Durbin Questions Witnesses In Judiciary Committee Hearing On The Impact Of Gun Violence On Children
Witnesses include 19-year old from Chicago who grew up surrounded by gun violence, including losing his best friend to a fatal gun wound as a teenager
WASHINGTON – U.S. Senate Majority Whip Dick Durbin (D-IL), Chair of the Senate Judiciary Committee, today questioned witnesses at a Senate Judiciary Committee hearing on the impact of gun violence on children following the shooting at Robb Elementary School in Uvalde, Texas, that claimed the lives of 19 students and two teachers. This is the ninth hearing that the Judiciary Committee has held in the 117th Congress on aspects of the nation’s gun violence epidemic.
Durbin first questioned Phoenix Police Department Chief and President of the Major Cities Chiefs Association (MCCA) Jeri Williams about the mass shooting in Buffalo that killed ten Black Americans in a racist act of violence, including Aaron Salter, a retired police officer working as a security guard who traded fire with the gunman but was outgunned by the shooter’s AR-15. Specifically, Durbin asked if police officers are outgunned by shooters with assault style weapons.
“When the shooter came in with his AR-15 and started shooting randomly, the customers in the store said he [Salter] pulled out his handgun and was gunned down by this AR-15 as well. He was clearly outgunned at that scene. That is not an uncommon experience that many of the police and those we count on in this country are being outgunned by the shooters,” Durbin said. “What is the response that would make it safer for the police that you represent?
Chief Williams responded by saying, “we do need responsible gun legislation. We do believe there should be a ban on assault weapons [and] on high capacity magazines in order for us to properly serve and protect our community.”
Durbin then questioned Dr. Moira Szilagyi, President of the American Academy of Pediatrics, about childhood trauma and gun violence. He specifically cited testimony from Ernest Willingham, a 19-year-old witness from Chicago who grew up surrounded by gun violence, including losing his best friend to a fatal gun wound as a teenager. Decades of research, including the Centers for Disease Control and Prevention (CDC) Adverse Childhood Experiences (ACEs) study, have established the link between a child’s exposure to trauma, its effect on neurological and behavioral development, and long-term negative health, educational, and societal outcomes.
“Can you tell me a little bit about the trauma situation. He [Willingham] has come forward and made quite a great contribution in his own life towards his college education and his aspirations. What are the hopes of rescuing young people like him, who have been exposed to this trauma as they are growing up?” Durbin asked.
Dr. Szilagyi confirmed that children who have high levels of exposure to adversity, such as witnessing violence have “high rates of lifelong mental health, health, and poor social outcomes.” She also stated that with interventions such as school mental health services and trauma-informed community programs, kids can succeed.
Durbin concluded his questions by asking Mr. Willingham about his experience with gun violence. Mr. Willingham is the youngest of 11 children in his family and the first in his family to attend college, and has multiple family members who have been shot.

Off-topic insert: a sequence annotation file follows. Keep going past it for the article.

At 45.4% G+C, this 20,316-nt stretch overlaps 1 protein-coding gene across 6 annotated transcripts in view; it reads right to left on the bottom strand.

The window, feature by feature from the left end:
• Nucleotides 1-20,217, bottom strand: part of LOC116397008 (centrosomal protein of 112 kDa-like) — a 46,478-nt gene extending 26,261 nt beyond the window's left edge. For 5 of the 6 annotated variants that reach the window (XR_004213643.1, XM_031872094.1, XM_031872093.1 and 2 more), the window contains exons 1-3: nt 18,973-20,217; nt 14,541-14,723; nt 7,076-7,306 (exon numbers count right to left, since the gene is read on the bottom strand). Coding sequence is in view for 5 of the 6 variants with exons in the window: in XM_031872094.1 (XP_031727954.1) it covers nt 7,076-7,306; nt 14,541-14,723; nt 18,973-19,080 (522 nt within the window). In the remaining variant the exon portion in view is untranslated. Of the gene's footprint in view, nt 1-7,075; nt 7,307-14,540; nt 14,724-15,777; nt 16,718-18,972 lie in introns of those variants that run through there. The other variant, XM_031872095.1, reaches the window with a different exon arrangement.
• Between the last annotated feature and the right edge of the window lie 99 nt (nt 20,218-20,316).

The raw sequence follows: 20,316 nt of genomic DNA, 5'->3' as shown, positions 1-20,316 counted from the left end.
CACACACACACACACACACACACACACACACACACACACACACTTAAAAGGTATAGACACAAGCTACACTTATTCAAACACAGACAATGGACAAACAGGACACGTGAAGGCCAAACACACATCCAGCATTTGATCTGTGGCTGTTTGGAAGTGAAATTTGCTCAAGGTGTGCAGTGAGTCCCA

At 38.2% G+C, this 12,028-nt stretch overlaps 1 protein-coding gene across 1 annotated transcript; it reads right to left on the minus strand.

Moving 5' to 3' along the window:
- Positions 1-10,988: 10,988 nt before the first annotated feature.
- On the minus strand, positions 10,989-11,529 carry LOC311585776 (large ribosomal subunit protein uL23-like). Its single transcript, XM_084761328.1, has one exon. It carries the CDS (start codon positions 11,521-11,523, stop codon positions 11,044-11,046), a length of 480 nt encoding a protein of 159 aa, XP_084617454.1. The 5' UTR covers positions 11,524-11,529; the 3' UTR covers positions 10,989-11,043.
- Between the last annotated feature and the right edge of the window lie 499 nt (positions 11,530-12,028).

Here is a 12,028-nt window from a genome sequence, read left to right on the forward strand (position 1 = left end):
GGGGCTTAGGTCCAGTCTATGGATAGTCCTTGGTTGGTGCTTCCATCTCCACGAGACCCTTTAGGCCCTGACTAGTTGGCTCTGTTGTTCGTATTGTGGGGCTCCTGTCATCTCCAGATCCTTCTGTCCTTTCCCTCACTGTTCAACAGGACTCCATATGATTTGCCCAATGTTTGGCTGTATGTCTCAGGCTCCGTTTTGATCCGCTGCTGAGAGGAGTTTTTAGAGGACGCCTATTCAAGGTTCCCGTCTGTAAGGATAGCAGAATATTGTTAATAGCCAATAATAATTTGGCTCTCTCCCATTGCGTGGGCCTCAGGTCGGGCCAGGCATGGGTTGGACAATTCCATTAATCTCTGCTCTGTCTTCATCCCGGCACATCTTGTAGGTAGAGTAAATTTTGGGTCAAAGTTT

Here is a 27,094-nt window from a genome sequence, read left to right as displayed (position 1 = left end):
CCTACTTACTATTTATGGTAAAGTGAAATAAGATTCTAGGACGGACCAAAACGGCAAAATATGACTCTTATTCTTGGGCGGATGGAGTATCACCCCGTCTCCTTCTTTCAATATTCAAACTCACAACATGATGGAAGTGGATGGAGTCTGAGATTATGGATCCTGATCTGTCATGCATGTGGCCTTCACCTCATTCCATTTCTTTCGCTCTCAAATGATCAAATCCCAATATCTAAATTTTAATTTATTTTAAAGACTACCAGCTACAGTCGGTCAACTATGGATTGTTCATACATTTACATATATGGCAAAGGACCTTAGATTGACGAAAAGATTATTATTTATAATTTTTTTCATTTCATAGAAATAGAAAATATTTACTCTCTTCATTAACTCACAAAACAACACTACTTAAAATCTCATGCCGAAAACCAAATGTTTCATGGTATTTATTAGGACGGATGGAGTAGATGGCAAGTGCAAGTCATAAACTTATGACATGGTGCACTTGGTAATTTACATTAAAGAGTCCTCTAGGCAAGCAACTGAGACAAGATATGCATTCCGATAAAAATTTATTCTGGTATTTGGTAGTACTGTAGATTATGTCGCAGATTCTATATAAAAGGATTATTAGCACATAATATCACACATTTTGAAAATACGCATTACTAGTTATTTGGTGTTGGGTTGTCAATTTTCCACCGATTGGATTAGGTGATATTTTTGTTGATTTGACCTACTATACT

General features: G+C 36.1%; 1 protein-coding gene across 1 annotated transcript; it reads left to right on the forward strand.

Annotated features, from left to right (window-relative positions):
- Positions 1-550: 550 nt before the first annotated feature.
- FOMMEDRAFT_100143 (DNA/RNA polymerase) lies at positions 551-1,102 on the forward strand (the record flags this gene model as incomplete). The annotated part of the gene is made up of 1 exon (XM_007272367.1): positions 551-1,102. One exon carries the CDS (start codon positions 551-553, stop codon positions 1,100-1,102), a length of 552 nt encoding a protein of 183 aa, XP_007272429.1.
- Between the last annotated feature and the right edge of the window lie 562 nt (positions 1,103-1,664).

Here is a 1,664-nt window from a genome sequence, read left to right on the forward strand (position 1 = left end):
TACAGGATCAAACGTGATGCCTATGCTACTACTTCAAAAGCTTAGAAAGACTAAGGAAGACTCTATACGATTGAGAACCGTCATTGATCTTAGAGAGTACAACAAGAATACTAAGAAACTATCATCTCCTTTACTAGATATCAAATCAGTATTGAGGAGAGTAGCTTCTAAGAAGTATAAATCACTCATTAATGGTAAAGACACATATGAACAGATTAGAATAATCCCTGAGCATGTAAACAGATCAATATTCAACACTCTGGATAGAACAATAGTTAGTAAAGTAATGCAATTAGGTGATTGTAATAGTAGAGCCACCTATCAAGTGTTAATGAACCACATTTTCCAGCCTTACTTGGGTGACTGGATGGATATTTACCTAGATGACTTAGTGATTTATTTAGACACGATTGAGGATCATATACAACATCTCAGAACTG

“Mr. Willingham, I wish I had more time. I would like for you to explain… going through a lifetime exposed to this gun violence and uncertainty, and despair in some situations, how did you end up weathering that storm and moving in the right direction?” Durbin asked.
Mr. Willingham reiterated that a child can excel with a support community. He also stated that, “it takes a village to pour into one child and having a team of people, a good family, teachers, mentors... That is what can attest to my story.”
Mr. Willingham joined today’s hearing to speak to the trauma that gun violence has caused in his family and community, the need for common sense gun reforms to reduce shootings, and the importance of programs that support survivors of trauma—which have helped him rise from a background of trauma and community violence to pursue his dream of becoming a doctor.
Video of Durbin’s questions in Committee is available here.
Audio of Durbin’s questions in Committee is available here.
Footage of Durbin’s questions in Committee is available here for TV Stations.
Gunfire is now the leading cause of death among American children and teens, and an entire generation of children is being traumatized by horrific mass shootings and the daily toll of gun homicides, suicides, and accidental shootings. According to the CDC, in 2020, the most recent year statistics are available, 4,368 American babies, children and teens died from gunfire. That’s 12 kids every day—an increase of nearly 30 percent over the previous year. As Congress debates reforms following the May 24 massacre of 19 fourth-graders and two teachers in Uvalde, this hearing discussed both the devastating impact of gunfire on child victims as well as the trauma that children suffer when they are injured by gun violence, witnesses to gun violence, or exposed to gun violence in their homes and communities. The hearing discussed solutions that would help prevent shootings of children and support those whose childhood is scarred by gun violence.
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